There are always too many things that a fundraiser needs to do, and it’s understandable that some things get set aside for another day. But there are two areas where procrastination can kill a fundraising program. What are they?

First, ignoring donor attrition.

Attrition is inevitable; donors die, move away, experience changing financial circumstances, lose interest, or stop giving for another reason. Left unchecked, attrition will destroy an organization at worst, make it stagnate at best. You will grow your work and come closer to fulfilling your mission when you have more money to invest in program, but an ever-decreasing pool of donors makes it difficult to stay even, let alone gain ground.

It is critical that you know what your attrition rate is (how many people who gave in 2016 didn’t give in 2017) and your rate of acquiring new donors. Assuming you align with industry averages, at least half of your first-time donors will not give again, so you need to acquire twice as many first-time donors as you are losing through attrition simply to stay even. (However, since new donors often don’t give at the same levels as donors who have been giving for multiple years, even this may not ensure you remain level.)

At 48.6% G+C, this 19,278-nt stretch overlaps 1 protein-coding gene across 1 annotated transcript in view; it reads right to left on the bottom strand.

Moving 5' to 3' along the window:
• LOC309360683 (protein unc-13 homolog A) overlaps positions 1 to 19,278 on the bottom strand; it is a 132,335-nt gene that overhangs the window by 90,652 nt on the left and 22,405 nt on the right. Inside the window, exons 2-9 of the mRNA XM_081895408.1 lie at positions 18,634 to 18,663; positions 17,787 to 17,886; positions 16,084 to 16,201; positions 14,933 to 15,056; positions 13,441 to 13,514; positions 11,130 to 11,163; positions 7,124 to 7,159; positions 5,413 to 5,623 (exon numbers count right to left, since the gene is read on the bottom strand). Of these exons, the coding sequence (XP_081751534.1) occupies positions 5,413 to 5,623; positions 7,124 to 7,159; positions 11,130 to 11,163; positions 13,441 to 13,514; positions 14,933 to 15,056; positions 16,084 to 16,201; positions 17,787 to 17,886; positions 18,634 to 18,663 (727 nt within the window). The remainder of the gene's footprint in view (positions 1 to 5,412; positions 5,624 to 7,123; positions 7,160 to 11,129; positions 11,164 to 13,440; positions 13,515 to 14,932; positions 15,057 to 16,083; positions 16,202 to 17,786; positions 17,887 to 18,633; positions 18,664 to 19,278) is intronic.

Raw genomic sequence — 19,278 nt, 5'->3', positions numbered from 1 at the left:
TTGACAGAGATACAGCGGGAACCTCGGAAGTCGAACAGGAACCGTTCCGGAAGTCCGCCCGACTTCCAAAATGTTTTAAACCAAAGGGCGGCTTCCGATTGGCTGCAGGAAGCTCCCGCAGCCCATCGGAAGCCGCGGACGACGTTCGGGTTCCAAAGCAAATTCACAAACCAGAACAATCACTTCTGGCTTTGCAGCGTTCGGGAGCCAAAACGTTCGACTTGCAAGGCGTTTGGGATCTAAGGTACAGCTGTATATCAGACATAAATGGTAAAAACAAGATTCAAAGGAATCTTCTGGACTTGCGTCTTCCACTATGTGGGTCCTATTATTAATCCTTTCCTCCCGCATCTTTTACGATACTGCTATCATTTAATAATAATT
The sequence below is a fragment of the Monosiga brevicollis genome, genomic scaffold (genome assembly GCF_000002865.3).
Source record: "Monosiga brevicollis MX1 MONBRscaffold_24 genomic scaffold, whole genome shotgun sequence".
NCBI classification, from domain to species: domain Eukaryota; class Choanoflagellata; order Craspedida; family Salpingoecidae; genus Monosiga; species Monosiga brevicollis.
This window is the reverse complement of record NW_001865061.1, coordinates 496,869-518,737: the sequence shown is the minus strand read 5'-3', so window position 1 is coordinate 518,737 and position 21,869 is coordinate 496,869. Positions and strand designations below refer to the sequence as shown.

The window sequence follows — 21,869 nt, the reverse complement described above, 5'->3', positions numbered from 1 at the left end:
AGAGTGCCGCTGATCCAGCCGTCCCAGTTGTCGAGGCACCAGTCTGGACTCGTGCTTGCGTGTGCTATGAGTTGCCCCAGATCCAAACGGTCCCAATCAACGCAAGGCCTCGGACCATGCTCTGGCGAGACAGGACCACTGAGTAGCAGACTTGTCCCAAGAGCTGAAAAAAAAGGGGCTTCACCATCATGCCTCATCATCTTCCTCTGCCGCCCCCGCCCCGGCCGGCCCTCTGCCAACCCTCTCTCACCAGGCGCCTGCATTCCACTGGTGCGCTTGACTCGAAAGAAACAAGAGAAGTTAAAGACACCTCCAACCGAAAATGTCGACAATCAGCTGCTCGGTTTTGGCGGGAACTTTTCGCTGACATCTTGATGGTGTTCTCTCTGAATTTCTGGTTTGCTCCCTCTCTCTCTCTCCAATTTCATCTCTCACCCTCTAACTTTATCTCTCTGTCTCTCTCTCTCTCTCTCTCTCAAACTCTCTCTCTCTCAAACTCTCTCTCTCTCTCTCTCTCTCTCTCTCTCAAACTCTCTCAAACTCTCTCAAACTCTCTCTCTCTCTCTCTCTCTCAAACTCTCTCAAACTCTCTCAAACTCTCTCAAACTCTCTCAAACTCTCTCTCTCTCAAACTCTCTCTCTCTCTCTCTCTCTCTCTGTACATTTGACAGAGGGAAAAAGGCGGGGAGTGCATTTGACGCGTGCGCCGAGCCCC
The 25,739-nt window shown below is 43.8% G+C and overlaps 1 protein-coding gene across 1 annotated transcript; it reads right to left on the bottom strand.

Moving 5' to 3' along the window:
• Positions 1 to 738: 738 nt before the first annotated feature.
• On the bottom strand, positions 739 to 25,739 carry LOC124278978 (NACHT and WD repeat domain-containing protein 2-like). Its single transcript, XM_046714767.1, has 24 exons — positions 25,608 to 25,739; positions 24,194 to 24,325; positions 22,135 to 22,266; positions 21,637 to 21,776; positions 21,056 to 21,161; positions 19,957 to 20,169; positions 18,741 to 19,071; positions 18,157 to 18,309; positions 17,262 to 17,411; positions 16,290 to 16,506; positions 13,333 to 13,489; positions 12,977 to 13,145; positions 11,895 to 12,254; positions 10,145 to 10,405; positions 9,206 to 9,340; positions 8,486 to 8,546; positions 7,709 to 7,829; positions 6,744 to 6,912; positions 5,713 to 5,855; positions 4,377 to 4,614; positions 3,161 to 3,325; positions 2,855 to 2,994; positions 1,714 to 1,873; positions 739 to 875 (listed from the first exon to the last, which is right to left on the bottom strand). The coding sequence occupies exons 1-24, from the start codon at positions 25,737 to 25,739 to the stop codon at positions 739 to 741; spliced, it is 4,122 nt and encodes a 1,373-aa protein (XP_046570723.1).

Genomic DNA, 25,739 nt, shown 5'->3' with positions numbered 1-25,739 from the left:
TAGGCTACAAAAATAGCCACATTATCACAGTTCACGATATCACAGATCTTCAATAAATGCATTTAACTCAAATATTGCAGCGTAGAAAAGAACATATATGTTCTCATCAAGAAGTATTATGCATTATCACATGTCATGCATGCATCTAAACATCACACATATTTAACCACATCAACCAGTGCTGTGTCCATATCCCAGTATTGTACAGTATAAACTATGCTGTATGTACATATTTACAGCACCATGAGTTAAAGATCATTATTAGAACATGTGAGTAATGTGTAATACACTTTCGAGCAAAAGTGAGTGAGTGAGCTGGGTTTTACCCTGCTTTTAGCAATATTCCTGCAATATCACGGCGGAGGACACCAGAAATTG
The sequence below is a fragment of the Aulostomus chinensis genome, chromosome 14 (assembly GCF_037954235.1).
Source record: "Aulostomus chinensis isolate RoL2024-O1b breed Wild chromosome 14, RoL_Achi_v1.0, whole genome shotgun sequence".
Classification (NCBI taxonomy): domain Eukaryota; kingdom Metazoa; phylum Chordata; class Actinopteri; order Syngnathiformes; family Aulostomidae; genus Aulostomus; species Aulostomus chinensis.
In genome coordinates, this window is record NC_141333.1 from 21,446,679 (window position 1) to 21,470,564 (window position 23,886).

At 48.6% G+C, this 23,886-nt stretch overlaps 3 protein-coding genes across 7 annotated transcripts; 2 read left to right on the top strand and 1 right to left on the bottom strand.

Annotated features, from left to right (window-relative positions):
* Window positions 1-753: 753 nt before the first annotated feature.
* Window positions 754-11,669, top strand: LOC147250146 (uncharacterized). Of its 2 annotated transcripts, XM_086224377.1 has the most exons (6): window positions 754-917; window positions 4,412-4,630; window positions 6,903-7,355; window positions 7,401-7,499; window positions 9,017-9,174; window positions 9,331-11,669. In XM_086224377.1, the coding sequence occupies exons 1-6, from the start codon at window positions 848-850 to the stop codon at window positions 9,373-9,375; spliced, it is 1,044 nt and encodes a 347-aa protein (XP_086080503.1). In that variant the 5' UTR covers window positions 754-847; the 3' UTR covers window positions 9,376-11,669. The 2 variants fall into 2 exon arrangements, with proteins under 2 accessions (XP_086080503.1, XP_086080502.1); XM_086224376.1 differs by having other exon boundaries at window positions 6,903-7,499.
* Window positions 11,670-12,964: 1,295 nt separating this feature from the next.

It is also imperative that you invest in donor acquisition. Some new donors will come on board without your prompting, but it is unlikely this will be enough to offset losses – and it’s a risky way to build a file since it’s outside your control. Donor acquisition is expensive and subject to failure – but doing nothing is more expensive since it could cost your organization its future, and simply hoping your existing donors keep giving at higher levels is too big a risk to take.

Secondly, not communicating impact.

According to the 2017 study, U.S. Trust Insights on Wealth and Worth, all generations place priority on knowing how contributions will be used and seeing the impact of contributions now, but it is even more important for Millennials and Gen X. Furthermore, the 2016 study found that 94.3% of high net worth individuals give where they believe they will make a difference.

This makes it clear that investing in gathering stories, photos, videos, testimonials, etc., is not a luxury to do someday – it’s a necessity to do now.

This year, don’t let procrastinations rob your organization of a growing donor file or the proof of impact that can result in more donations.